Tied-arch bridge

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Fremont Bridge in Portland, Oregon is the second-longest tied arch bridge in the world. In this case the half-arches on either end of the bridge terminate atop slender raised piers. The horizontal forces of the main arch and the outer half-arches balance at the ground level foundations.

A tied-arch bridge is an arch bridge in which the outward-directed horizontal forces of the arch, or top chord, are borne as tension by the bottom chord (either tie-rods or the deck itself), rather than by the ground or the bridge foundations.

Thrusts downward on such a bridge's deck are translated, as tension, by vertical ties of the deck to the curved top chord, tending to flatten it and thereby to push its tips outward into the abutments, like other arch bridges. However, in a tied-arch or bowstring bridge, these movements are restrained not by the abutments but by the bottom chord, which ties these tips together, taking the thrusts as tension, rather like the string of a bow that is being flattened. Therefore, the design is often called a bowstring-arch or bowstring-girder bridge.[citation needed]

The elimination of horizontal forces at the abutments allows tied-arch bridges to be constructed with less robust foundations; thus they can be situated atop elevated piers or in areas of unstable soil.[1] In addition, since they do not depend on horizontal compression forces for their integrity, tied-arch bridges can be prefabricated offsite, and subsequently floated, hauled or lifted into place. Notable bridges of this type include the Fremont Bridge in Portland, Oregon as well as the first "computer designed" bridge of this type the Fort Pitt Bridge in Pittsburgh, Pennsylvania [1]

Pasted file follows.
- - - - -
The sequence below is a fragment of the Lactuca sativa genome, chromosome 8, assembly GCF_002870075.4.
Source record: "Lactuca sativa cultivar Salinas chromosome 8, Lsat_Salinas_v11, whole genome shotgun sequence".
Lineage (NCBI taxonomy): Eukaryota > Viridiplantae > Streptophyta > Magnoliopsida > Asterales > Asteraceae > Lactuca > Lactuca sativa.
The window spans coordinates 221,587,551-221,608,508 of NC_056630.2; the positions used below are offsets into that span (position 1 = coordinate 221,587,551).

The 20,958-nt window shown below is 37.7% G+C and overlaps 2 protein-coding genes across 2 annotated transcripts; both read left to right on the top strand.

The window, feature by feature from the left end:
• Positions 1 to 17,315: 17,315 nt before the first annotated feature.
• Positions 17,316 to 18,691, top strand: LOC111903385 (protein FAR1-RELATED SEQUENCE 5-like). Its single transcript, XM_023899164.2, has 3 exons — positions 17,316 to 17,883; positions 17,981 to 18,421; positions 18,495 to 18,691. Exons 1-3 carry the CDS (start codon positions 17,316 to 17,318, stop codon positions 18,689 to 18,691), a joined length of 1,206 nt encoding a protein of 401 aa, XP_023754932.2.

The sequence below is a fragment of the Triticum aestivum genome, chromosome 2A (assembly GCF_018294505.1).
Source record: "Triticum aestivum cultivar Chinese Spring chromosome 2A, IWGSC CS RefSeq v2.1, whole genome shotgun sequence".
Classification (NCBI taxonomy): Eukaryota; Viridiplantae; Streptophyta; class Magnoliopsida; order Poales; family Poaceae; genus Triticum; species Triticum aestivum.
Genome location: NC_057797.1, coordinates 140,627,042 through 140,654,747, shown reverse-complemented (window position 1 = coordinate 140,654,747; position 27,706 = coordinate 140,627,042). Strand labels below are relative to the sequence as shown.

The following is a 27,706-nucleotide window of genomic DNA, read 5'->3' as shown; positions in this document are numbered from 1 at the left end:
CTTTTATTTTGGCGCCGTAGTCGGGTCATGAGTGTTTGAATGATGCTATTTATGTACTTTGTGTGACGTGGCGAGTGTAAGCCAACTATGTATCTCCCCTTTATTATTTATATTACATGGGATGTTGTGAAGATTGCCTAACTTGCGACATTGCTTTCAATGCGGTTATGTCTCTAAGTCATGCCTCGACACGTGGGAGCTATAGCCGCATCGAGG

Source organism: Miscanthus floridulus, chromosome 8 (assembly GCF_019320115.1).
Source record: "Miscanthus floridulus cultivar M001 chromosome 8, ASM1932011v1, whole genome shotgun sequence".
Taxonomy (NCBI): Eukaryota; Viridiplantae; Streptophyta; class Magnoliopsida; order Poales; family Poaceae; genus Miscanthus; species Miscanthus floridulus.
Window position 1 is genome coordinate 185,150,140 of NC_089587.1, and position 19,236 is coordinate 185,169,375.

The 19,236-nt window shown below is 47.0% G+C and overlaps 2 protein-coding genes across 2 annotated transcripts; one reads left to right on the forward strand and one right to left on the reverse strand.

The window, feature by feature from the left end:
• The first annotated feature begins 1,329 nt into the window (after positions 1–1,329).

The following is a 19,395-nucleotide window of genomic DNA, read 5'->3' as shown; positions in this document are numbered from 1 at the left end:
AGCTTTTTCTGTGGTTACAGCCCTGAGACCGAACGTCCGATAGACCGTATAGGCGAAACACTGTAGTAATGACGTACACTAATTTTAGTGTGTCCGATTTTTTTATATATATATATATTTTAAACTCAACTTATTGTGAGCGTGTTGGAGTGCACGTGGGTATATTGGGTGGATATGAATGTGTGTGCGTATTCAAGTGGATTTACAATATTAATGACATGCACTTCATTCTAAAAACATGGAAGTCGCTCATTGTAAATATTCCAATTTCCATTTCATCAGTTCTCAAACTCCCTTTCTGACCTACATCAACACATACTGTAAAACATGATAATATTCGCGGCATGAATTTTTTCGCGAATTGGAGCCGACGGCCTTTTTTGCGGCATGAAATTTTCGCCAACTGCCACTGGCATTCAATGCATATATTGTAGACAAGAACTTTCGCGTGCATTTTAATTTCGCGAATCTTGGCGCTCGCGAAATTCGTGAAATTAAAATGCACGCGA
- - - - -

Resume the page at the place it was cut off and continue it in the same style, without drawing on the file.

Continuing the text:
A bowstring truss bridge is similar in appearance to a tied-arch, however the bowstring truss behaves as truss, not an arch. The visual distinction is a tied-arch bridge will not have substantial diagonal members between the vertical members.

Both the tied-arch bridge and the self-anchored suspension bridge place only vertical loads on the anchorage, and so are suitable where large horizontal forces are difficult to anchor.

Issues[edit]

In a 1978 advisory issued by the Federal Highway Administration (FHWA), the FHWA noted that tied-arch bridges are susceptible to problems caused by poor welds at the connection between the arch rib and the tie girders, and at the connection between the arch and vertical ties. In addition, problems with electroslag welds, while not isolated to tied-arch bridges, resulted in costly, time-consuming and inconveniencing repairs. The structure as a whole was described as nonredundant; failure of either of the two tie girders would result in failure of the entire structure.[2]

References[edit]

  1. ^ For a nontechnical exposition, see Gordon, JE (1978). Structures; or Why Things Don't Fall Down. London: Penguin Books. p. 208f. ISBN 978-0-306-40025-4. OCLC 4004565. 
  2. ^ Federal Highway Administration (1978-09-28). "TIED ARCH BRIDGES: T 5140.4". Retrieved 2008-07-22. 

Gallery of tied-arch bridges[edit]